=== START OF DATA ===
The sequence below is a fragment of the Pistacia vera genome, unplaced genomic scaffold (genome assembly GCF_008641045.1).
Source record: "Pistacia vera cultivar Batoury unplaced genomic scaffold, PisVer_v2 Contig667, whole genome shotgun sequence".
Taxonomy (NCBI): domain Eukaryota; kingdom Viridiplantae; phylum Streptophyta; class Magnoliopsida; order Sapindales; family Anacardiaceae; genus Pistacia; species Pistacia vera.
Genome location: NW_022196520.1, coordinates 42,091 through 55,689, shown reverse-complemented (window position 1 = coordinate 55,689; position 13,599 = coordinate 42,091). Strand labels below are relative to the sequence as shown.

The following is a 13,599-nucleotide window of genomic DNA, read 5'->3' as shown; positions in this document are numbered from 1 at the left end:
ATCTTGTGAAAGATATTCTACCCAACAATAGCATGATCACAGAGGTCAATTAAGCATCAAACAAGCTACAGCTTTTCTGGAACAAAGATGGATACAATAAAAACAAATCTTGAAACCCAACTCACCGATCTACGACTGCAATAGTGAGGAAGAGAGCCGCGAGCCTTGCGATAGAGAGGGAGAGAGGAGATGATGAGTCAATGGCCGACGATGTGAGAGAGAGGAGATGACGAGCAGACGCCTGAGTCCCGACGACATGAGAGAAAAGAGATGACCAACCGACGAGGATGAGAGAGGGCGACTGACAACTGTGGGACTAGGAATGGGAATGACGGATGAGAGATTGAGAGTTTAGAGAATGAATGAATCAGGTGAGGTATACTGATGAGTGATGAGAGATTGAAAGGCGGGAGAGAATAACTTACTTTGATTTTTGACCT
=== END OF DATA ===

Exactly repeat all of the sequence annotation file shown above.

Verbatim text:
The sequence below is a fragment of the Pistacia vera genome, unplaced genomic scaffold (genome assembly GCF_008641045.1).
Source record: "Pistacia vera cultivar Batoury unplaced genomic scaffold, PisVer_v2 Contig667, whole genome shotgun sequence".
Taxonomy (NCBI): domain Eukaryota; kingdom Viridiplantae; phylum Streptophyta; class Magnoliopsida; order Sapindales; family Anacardiaceae; genus Pistacia; species Pistacia vera.
Genome location: NW_022196520.1, coordinates 42,091 through 55,689, shown reverse-complemented (window position 1 = coordinate 55,689; position 13,599 = coordinate 42,091). Strand labels below are relative to the sequence as shown.

The following is a 13,599-nucleotide window of genomic DNA, read 5'->3' as shown; positions in this document are numbered from 1 at the left end:
ATCTTGTGAAAGATATTCTACCCAACAATAGCATGATCACAGAGGTCAATTAAGCATCAAACAAGCTACAGCTTTTCTGGAACAAAGATGGATACAATAAAAACAAATCTTGAAACCCAACTCACCGATCTACGACTGCAATAGTGAGGAAGAGAGCCGCGAGCCTTGCGATAGAGAGGGAGAGAGGAGATGATGAGTCAATGGCCGACGATGTGAGAGAGAGGAGATGACGAGCAGACGCCTGAGTCCCGACGACATGAGAGAAAAGAGATGACCAACCGACGAGGATGAGAGAGGGCGACTGACAACTGTGGGACTAGGAATGGGAATGACGGATGAGAGATTGAGAGTTTAGAGAATGAATGAATCAGGTGAGGTATACTGATGAGTGATGAGAGATTGAAAGGCGGGAGAGAATAACTTACTTTGATTTTTGACCT